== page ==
Hugh Masekela and Sibongile Khumalo in Songs of Migration, Hackney Empire

Published: Friday, October 19, 2012 10:18 | Review by: Uchenna Izundu | Afridiziak Star Rating:
Sibongile Khumalo with male cast, Songs of Migration created by Hugh Masekela, Hackney Empire Sibongile Khumalo with male cast, Songs of Migration created by Hugh Masekela, Hackney Empire

By the time one finishes reading the biography of the award winning South African Hugh Masekela, political activist, trumpeter, bandleader, flugelhornist, composer, and singer – the only reaction is: wow – just one human being? He has worked with the late South African songstress Miriam Makeba, Paul Simon, Stevie Wonder, Fela Kuti, Marvin Gaye, and U2. As part of the anti-apartheid campaign Masekela was exiled to the United States in 1961 where he was befriended by Harry Belafonte.

The spitfire energy of this 73-year-old musician whose formidable work ethic makes me feel ashamed I’m not doing hardcore overtime is encompassed in Songs of Migration – a piece of commanding political musical theatre that explores what it means for African people to migrate and the effects this has on the human spirit. Earnestly seeking fame and fortune in South Africa’s mines, families were broken and love lost as sweethearts, friends, relatives wait in vain for their loved ones to come home.

Full cast of Songs of Migration created by Hugh Masekela,Hackney Empire Full cast of Songs of Migration created by Hugh Masekela,Hackney Empire

Sinewing onstage in a vivid purple jacket with his flugelhorn, Masekela grabs all attention as he ripples dance moves reminiscent of jive, samba, and traditional African dance. It is clear to see that in his younger days this was a man who got down in the club into the early hours of the morn. At the end of the 95-minute show, I was determined to seek out a good deal on cod liver oil tablets to supple my joints so I could emulate him.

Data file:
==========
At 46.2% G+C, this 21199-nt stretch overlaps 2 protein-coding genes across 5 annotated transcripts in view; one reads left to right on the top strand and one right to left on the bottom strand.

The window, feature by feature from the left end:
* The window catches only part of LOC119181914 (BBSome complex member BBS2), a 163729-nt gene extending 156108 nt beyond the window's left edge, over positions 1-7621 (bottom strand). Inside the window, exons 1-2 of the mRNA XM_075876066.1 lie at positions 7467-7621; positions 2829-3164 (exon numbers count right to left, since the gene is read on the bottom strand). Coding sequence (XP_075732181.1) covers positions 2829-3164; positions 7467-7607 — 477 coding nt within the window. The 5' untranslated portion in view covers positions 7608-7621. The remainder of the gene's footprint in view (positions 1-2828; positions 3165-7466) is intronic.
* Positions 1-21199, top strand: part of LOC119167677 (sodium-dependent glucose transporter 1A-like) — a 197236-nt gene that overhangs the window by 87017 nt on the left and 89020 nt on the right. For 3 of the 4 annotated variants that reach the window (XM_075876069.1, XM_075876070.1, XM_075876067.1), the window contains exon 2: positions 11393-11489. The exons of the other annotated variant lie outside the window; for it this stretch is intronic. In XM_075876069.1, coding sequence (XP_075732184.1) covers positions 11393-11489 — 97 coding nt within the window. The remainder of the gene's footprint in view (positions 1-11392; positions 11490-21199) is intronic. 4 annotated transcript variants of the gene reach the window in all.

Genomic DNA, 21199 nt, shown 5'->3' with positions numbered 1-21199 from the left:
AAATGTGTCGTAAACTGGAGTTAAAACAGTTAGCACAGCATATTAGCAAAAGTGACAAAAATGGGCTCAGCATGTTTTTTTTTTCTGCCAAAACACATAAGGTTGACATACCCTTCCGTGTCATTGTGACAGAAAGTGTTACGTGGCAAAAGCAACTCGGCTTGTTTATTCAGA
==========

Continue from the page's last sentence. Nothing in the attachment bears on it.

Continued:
Accompanied by the charming Sibongile Khumalo, another South African singing legend, the two share reflections where swarms of rural dwellers flock to the cities along with other Southern Africans. And, of course, there is the devastating migration of Africans to the shores of the US to pick cotton, build that empire, and be left with very little of the wealth today.

Why is it that so many Africans all over the world are still living in abject poverty, Masekela rages? In this UK premiere, the audience can only murmur in agreement as the Sibojama theatre company raise stirring melodies in English, Xhosa, Zulu, Sotho, Tswana, Tsonga, Pedi, and Afrikaans. It produces an eclectic and emotive mix of harmonies, clicks, and clucks. In particular, the four male singers are stellar in this show.

But it is difficult to remain in the spirit because there is no interval and for those of us who don't speak any of the languages, the meaning and stories are lost. However, Songs of Migration draws upon a musical score comprising Masekela’s work and that of Joseph Shabalala, Dorothy Masuka and Miriam Makeba amongst others. Its tentacles reach to Ladysmith Black Mambazo's Nomathemba, fusing old gospel of the American South and invoking the Naija spirit with Fela Kuti's Languta, before returning to South Africa for the finale. Packing a powerful punch, it starkly reminds that even the smallest step in a journey can have a devastating effect.

Hugh Masekela playing trumpet in Songs of Migration, Hackney Empire Hugh Masekela playing trumpet in Songs of Migration, Hackney Empire

Related Links

Hugh Masekela was at Hackney Empire from 10-14 October 201




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